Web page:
A couple of visitors were chatting with Eric Meeks in the pro shop at the TaylorMade Golf Experience out on Las Vegas Boulevard recently, where he operates the Eric Meeks School of Golf. It was coming up on the 25-year anniversary of Meeks having qualified to play in the Masters.
As an amateur, no less.
He said he had pictures in his office.
His office was outside, in one of those tough sheds. It seemed a solid tough shed, though. Nice and sturdy. The wind was blowing like crazy; Meeks’ office didn’t budge.
It was chilly and nobody was playing par-3 golf and there wasn’t a magnolia tree in sight.
Eric Meeks considered all of this and chuckled when he thought about where he was 25 years ago.
Twenty-six years ago he had won the U.S. Amateur golf championship, which punched his ticket to Augusta National, as well as the U.S. Open at Oak Hill, and the other Open, the one in Great Britain, at Royal Troon in Scotland. This was heady stuff for a kid just out of the University of Arizona, even if he was the world’s top-ranked amateur.
Twenty-five years ago, when he turned off Washington Road and onto Magnolia Lane, Eric Meeks had a mullet. He drove his car under those magnolia trees that formed a canopy to the clubhouse. There were 61 magnolia trees then; this was before a thunderstorm on a rainy night in Georgia took one out in 2011.
There was pristine and grandeur wherever you looked. Everything was venerable; everything was green and yellow and pink and in full bloom. Augusta National was alive with color, as Eric Meeks knew it would be. And yet, it caught him off guard.
Any kid who has dreamed of playing in the Masters since he was old enough to grip a 9-iron can become mesmerized driving under those magnolia trees the first time.
“It’s all upper crust or whatever,” Meeks said recalling his first practice round. “I’ve got the caddie with the white overalls, green hat, and I’m walking down the middle of 10, and it’s 70 degrees, and it’s pristine — and growing up, I watched the tournament every year, and I know on the front right of that green is where Ben Crenshaw knocked in that 50-footer, and then on 11, Larry Mize chipping in, and Greg Norman, and so I hit those shots. Going through Amen Corner, the whole deal.
“And I couldn’t share it with anybody.”
He couldn’t even take a picture with a cellphone, because that was when cellphones looked like Maxwell Smart’s shoe.
“But in my mind, I have sketched it there. That’s how awesome it was.”
Meeks, now a youthful-looking 49, said television simply does not do Augusta National justice. Well, TV does it some justice, because Augusta National still looks spectacular on TV, especially in high definition when they play that soft piano music coming back from commercials and Jim Nantz speaks in a reverent tone.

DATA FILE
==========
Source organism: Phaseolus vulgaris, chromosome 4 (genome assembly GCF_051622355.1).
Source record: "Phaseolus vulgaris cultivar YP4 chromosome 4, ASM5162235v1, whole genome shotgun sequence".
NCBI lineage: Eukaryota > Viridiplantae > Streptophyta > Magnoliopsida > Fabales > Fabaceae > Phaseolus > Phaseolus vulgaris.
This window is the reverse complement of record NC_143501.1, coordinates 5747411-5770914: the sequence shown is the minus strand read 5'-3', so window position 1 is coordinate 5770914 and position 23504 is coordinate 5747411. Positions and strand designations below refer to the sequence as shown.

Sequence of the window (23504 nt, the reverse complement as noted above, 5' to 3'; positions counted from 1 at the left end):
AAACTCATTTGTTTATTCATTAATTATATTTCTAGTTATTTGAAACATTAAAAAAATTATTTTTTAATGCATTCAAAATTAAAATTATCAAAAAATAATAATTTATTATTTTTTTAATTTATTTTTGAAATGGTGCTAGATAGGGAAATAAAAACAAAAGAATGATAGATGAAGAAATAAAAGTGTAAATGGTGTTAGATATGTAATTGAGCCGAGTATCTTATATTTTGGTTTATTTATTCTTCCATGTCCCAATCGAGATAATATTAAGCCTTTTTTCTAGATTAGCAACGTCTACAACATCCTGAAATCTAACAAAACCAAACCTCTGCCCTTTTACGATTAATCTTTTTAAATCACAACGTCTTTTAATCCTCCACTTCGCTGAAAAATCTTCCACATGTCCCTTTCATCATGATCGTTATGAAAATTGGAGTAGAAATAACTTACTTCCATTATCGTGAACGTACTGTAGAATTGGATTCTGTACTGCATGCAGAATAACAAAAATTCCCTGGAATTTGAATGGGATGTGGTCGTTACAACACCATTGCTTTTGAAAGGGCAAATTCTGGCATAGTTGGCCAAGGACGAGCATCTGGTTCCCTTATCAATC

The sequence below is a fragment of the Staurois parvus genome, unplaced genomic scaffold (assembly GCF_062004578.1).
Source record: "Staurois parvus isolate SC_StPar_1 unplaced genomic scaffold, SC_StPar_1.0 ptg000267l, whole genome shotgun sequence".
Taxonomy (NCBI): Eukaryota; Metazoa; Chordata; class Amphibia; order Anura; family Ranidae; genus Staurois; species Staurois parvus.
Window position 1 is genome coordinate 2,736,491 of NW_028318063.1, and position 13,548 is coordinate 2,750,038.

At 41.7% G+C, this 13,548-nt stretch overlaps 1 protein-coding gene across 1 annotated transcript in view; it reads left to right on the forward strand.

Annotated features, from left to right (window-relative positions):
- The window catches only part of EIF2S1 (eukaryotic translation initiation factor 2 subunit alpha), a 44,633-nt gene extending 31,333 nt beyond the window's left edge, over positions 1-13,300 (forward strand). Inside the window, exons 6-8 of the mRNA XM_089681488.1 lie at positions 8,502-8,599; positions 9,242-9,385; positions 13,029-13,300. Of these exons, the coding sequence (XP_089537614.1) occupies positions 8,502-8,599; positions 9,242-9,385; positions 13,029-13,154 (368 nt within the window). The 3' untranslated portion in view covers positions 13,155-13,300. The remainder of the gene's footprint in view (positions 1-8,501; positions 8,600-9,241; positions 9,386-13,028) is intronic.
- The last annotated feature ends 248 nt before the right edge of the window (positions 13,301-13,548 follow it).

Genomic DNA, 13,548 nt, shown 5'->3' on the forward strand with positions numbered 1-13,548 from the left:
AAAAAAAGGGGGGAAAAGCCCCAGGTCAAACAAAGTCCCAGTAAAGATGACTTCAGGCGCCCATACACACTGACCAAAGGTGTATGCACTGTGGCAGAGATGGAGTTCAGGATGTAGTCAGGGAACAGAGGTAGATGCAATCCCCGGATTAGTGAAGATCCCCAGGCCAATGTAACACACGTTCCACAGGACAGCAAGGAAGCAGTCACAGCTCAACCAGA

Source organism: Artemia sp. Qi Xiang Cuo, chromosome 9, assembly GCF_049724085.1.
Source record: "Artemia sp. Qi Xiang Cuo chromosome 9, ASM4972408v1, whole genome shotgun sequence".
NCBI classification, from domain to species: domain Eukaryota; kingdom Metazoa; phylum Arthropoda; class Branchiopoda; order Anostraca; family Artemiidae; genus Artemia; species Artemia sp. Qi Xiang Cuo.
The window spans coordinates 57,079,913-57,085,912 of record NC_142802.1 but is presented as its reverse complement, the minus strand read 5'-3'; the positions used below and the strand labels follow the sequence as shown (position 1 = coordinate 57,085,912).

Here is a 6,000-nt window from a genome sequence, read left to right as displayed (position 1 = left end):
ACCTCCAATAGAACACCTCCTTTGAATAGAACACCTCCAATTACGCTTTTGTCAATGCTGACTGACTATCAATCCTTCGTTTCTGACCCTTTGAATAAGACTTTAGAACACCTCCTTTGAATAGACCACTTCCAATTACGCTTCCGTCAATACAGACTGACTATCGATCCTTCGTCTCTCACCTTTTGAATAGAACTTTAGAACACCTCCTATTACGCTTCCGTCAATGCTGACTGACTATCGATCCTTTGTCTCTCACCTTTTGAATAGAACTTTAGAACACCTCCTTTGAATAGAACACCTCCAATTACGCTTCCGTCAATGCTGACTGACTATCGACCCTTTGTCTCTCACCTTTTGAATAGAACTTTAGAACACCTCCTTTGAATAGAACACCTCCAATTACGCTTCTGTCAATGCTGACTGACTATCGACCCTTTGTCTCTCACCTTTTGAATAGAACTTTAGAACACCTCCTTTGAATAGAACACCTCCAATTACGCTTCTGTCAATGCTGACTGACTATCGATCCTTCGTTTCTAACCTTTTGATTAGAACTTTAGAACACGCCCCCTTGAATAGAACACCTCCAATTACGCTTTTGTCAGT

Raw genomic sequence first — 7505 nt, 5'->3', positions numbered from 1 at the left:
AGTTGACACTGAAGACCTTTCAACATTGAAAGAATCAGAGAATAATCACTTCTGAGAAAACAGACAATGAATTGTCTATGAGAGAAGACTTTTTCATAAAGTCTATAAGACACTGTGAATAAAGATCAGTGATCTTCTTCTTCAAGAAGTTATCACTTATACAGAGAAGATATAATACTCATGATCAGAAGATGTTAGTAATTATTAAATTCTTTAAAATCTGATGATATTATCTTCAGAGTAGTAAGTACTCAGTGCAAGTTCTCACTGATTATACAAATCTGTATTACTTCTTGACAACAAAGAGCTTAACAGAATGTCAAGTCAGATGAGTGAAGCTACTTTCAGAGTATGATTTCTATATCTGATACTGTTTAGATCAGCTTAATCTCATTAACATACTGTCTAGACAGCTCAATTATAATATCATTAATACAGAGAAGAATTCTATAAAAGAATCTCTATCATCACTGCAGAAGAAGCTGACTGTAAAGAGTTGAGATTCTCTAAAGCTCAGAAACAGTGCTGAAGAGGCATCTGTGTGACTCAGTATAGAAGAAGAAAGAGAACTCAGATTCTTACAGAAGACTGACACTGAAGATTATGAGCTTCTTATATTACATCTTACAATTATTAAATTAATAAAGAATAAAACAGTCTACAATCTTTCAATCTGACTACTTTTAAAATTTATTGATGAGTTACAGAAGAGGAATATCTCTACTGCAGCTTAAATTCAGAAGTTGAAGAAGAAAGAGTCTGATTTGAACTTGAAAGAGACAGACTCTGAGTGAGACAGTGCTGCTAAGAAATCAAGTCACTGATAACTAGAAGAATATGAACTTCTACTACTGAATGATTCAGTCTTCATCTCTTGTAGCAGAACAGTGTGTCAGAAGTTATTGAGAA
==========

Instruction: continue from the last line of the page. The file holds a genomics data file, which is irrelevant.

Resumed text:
But you can’t see the slope of those greens, Meeks said, and going up 18 the first time during the tournament itself — where’s the hole?
When all those people are out there in all those galleries, Meeks said you can’t even see the 18th green. And then when you get there, he said putting was like putting on the tabletop at which we were sitting, or like putting in the neutral zone at old Maple Leaf Gardens.
“It was a little overwhelming,” Meeks said.
And then you throw in that he was an amateur, and that Sandy Lyle, his playing partner the first day, was not — Lyle, in fact, had won the Masters, had become the first Briton to wear the green jacket, the year before. And, yeah, you knew a lot of people were going to show up, but not this many people.
This was a little bigger than playing against Arizona State in the NCAA regionals.
Meeks held his right hand up and started shaking it, as one does when one is nervous. He said he would learn to manage anxiety on the golf course, but not then, not at Augusta National during the opening round of the 1989 Masters.
He said he was even with par for a while, but then they announced his name and it was time to play.
Meeks shot 83 on Thursday, 79 on Friday. Arnold Palmer beat him by one stroke. It was a fantastic experience for a young guy who hadn’t yet turned pro.
When Meeks drove under the magnolia canopy on his way out, he vowed to get ’em next year, or the year after that.
“I thought I would be back multiple times. It didn’t turn out that way.”
Eric Meeks would spend most of his professional career on the Nike Tour, which became the Nationwide Tour. It was a nice career. He’s proud of it. He got to drive under those magnolia trees when he still was an amateur, and how many guys can say that?
“There are a lot of guys who never played in the Masters,” he said. “If you’ve played in the Masters, you’ve accomplished something.”
He has pictures to prove it. They’re in the tough shed. But many of those photos are blurry and fuzzy.
Those are mostly ones that Bob Meeks took. Sometimes it’s hard to focus when your son is playing golf at the Masters.
Las Vegas Review-Journal sports columnist Ron Kantowski can be reached at email@example.com or 702-383-0352. Follow him on Twitter: @ronkantowski.